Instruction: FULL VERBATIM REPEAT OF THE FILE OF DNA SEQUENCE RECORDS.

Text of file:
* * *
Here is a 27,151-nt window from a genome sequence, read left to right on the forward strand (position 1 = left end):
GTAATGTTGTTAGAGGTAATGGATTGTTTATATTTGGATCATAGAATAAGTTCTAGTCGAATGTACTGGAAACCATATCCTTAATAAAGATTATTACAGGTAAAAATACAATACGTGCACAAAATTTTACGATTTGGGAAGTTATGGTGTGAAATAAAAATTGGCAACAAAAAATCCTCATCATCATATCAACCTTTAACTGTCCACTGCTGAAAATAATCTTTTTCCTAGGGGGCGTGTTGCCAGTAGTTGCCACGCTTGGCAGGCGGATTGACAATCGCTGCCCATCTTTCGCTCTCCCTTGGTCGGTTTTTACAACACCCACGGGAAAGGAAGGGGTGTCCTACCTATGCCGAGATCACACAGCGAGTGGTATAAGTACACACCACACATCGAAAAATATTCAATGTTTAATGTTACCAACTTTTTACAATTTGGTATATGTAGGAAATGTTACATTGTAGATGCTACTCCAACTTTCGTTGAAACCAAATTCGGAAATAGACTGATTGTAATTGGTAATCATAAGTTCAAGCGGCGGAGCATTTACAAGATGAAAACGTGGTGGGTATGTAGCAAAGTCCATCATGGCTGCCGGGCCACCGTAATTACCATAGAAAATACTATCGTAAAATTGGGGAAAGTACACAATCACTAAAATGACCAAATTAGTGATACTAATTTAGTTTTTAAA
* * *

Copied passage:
Here is a 27,151-nt window from a genome sequence, read left to right on the forward strand (position 1 = left end):
GTAATGTTGTTAGAGGTAATGGATTGTTTATATTTGGATCATAGAATAAGTTCTAGTCGAATGTACTGGAAACCATATCCTTAATAAAGATTATTACAGGTAAAAATACAATACGTGCACAAAATTTTACGATTTGGGAAGTTATGGTGTGAAATAAAAATTGGCAACAAAAAATCCTCATCATCATATCAACCTTTAACTGTCCACTGCTGAAAATAATCTTTTTCCTAGGGGGCGTGTTGCCAGTAGTTGCCACGCTTGGCAGGCGGATTGACAATCGCTGCCCATCTTTCGCTCTCCCTTGGTCGGTTTTTACAACACCCACGGGAAAGGAAGGGGTGTCCTACCTATGCCGAGATCACACAGCGAGTGGTATAAGTACACACCACACATCGAAAAATATTCAATGTTTAATGTTACCAACTTTTTACAATTTGGTATATGTAGGAAATGTTACATTGTAGATGCTACTCCAACTTTCGTTGAAACCAAATTCGGAAATAGACTGATTGTAATTGGTAATCATAAGTTCAAGCGGCGGAGCATTTACAAGATGAAAACGTGGTGGGTATGTAGCAAAGTCCATCATGGCTGCCGGGCCACCGTAATTACCATAGAAAATACTATCGTAAAATTGGGGAAAGTACACAATCACTAAAATGACCAAATTAGTGATACTAATTTAGTTTTTAAA